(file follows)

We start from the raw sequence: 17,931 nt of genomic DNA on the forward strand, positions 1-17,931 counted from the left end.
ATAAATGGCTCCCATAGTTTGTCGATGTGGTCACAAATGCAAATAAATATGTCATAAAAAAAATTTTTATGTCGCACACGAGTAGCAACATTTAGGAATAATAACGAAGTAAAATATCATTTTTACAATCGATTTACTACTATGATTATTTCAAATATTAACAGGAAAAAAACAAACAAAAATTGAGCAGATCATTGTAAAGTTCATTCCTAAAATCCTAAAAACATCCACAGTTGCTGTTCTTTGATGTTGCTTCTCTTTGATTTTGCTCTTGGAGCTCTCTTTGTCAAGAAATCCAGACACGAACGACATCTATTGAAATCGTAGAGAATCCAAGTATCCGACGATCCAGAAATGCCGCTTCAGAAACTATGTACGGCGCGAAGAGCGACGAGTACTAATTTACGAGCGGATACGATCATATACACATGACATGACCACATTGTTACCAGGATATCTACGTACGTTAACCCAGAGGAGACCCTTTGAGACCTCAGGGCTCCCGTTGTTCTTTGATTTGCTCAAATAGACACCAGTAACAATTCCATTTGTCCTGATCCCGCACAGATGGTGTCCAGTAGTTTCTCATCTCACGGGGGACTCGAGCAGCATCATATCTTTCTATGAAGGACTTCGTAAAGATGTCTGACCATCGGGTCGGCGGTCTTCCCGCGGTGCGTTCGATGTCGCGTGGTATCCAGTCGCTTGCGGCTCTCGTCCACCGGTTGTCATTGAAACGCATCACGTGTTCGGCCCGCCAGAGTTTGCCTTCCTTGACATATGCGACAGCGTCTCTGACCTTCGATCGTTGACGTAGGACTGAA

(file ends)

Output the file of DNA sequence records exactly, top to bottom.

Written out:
We start from the raw sequence: 17,931 nt of genomic DNA on the forward strand, positions 1-17,931 counted from the left end.
ATAAATGGCTCCCATAGTTTGTCGATGTGGTCACAAATGCAAATAAATATGTCATAAAAAAAATTTTTATGTCGCACACGAGTAGCAACATTTAGGAATAATAACGAAGTAAAATATCATTTTTACAATCGATTTACTACTATGATTATTTCAAATATTAACAGGAAAAAAACAAACAAAAATTGAGCAGATCATTGTAAAGTTCATTCCTAAAATCCTAAAAACATCCACAGTTGCTGTTCTTTGATGTTGCTTCTCTTTGATTTTGCTCTTGGAGCTCTCTTTGTCAAGAAATCCAGACACGAACGACATCTATTGAAATCGTAGAGAATCCAAGTATCCGACGATCCAGAAATGCCGCTTCAGAAACTATGTACGGCGCGAAGAGCGACGAGTACTAATTTACGAGCGGATACGATCATATACACATGACATGACCACATTGTTACCAGGATATCTACGTACGTTAACCCAGAGGAGACCCTTTGAGACCTCAGGGCTCCCGTTGTTCTTTGATTTGCTCAAATAGACACCAGTAACAATTCCATTTGTCCTGATCCCGCACAGATGGTGTCCAGTAGTTTCTCATCTCACGGGGGACTCGAGCAGCATCATATCTTTCTATGAAGGACTTCGTAAAGATGTCTGACCATCGGGTCGGCGGTCTTCCCGCGGTGCGTTCGATGTCGCGTGGTATCCAGTCGCTTGCGGCTCTCGTCCACCGGTTGTCATTGAAACGCATCACGTGTTCGGCCCGCCAGAGTTTGCCTTCCTTGACATATGCGACAGCGTCTCTGACCTTCGATCGTTGACGTAGGACTGAA